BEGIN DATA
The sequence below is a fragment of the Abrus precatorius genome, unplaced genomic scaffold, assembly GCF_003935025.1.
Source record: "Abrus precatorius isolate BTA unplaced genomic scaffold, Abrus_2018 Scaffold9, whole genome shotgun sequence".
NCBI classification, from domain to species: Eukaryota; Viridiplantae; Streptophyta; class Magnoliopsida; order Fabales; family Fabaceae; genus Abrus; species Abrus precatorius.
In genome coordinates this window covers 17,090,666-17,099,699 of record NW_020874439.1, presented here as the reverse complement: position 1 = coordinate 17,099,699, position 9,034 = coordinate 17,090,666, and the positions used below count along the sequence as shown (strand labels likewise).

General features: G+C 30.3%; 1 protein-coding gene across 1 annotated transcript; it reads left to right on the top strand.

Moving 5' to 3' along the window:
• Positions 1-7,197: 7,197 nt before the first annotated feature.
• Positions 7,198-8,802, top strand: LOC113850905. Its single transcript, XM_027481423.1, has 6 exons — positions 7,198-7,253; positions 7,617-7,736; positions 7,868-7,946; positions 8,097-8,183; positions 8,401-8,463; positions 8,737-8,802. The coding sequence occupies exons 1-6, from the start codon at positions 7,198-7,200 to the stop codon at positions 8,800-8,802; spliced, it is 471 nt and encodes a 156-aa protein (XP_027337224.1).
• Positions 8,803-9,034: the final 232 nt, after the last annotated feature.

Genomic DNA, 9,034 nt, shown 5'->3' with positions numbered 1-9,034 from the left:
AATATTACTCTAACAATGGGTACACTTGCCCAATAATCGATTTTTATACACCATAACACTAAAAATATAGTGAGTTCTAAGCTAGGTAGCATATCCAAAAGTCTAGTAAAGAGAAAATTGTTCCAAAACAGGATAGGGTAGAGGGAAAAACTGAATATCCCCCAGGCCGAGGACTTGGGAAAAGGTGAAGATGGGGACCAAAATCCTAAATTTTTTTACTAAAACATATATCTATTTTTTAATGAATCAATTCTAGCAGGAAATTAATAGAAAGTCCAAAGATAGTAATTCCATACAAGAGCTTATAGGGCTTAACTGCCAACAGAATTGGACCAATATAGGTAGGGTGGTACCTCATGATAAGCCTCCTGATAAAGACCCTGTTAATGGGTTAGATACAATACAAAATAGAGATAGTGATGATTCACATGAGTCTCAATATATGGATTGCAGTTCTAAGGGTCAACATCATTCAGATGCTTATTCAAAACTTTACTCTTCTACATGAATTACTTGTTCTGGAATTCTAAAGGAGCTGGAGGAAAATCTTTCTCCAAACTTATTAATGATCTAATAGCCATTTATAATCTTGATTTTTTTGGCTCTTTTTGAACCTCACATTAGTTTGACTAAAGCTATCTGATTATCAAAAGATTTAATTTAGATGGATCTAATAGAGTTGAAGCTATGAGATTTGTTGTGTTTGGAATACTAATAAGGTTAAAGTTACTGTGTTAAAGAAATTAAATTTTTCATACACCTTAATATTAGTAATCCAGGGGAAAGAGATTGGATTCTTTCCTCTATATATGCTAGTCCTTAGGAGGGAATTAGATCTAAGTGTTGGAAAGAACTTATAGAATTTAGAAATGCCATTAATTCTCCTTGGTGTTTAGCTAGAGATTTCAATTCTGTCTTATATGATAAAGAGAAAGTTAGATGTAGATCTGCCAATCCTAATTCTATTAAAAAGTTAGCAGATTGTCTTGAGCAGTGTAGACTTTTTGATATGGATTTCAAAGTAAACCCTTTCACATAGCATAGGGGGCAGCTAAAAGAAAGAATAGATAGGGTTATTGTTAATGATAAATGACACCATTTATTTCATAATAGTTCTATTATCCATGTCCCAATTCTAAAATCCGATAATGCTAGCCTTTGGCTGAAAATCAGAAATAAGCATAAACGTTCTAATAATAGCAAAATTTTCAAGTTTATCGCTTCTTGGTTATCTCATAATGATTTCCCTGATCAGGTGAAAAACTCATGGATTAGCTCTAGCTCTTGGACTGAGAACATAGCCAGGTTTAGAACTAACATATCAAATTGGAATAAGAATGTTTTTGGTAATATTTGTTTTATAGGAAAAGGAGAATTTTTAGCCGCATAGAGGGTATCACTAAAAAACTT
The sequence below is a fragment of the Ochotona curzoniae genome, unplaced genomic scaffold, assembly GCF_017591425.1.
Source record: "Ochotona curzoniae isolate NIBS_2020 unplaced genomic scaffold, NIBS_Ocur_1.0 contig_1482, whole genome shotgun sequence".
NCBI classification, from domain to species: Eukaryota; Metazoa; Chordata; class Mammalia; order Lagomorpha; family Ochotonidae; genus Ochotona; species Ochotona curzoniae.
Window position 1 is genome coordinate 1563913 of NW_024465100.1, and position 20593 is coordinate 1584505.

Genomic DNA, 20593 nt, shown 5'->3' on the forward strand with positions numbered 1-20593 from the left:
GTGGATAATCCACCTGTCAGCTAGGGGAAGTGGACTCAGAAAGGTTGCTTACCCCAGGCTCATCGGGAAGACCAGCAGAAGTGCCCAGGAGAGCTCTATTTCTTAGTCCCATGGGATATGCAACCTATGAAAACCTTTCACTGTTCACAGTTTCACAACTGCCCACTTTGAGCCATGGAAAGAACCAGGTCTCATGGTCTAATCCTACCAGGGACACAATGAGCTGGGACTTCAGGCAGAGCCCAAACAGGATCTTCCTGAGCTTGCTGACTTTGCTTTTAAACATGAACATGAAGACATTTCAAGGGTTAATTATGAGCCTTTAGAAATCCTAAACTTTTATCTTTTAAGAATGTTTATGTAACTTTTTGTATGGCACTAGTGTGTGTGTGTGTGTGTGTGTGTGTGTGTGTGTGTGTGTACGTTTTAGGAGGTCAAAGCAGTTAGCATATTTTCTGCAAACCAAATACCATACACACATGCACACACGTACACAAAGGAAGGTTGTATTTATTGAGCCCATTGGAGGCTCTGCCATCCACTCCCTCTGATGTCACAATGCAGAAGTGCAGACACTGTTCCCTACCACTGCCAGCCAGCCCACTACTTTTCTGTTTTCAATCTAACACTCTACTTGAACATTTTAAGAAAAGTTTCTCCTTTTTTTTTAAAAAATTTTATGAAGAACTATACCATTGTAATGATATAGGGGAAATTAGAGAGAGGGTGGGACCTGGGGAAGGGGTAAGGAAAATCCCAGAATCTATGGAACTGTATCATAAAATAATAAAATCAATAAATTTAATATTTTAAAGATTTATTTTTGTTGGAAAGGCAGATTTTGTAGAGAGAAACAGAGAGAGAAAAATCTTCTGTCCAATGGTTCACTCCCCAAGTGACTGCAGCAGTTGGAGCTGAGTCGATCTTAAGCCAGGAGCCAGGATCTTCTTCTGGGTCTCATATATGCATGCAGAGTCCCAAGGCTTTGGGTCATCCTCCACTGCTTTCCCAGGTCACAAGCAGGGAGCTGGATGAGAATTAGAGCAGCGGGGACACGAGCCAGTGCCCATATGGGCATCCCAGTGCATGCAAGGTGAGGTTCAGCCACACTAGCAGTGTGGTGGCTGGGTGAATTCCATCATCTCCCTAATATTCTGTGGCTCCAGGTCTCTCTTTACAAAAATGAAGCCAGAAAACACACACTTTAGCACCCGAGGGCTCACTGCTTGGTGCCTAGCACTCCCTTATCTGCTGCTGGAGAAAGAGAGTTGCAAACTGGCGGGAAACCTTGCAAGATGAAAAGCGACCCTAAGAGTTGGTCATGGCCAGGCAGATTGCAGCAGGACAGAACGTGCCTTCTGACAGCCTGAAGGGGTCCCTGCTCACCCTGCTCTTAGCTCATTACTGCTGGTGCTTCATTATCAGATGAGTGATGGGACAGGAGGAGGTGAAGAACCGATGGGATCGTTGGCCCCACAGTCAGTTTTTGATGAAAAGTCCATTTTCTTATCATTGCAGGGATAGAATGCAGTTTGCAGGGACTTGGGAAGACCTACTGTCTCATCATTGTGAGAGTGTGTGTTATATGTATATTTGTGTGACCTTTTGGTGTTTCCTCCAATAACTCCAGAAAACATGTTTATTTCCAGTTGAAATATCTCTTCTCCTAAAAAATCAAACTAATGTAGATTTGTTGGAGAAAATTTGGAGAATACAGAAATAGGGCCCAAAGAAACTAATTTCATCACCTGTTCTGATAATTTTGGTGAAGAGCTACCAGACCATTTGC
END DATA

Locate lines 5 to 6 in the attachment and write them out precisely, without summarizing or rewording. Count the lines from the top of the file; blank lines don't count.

General features: G+C 30.3%; 1 protein-coding gene across 1 annotated transcript; it reads left to right on the top strand.

Moving 5' to 3' along the window: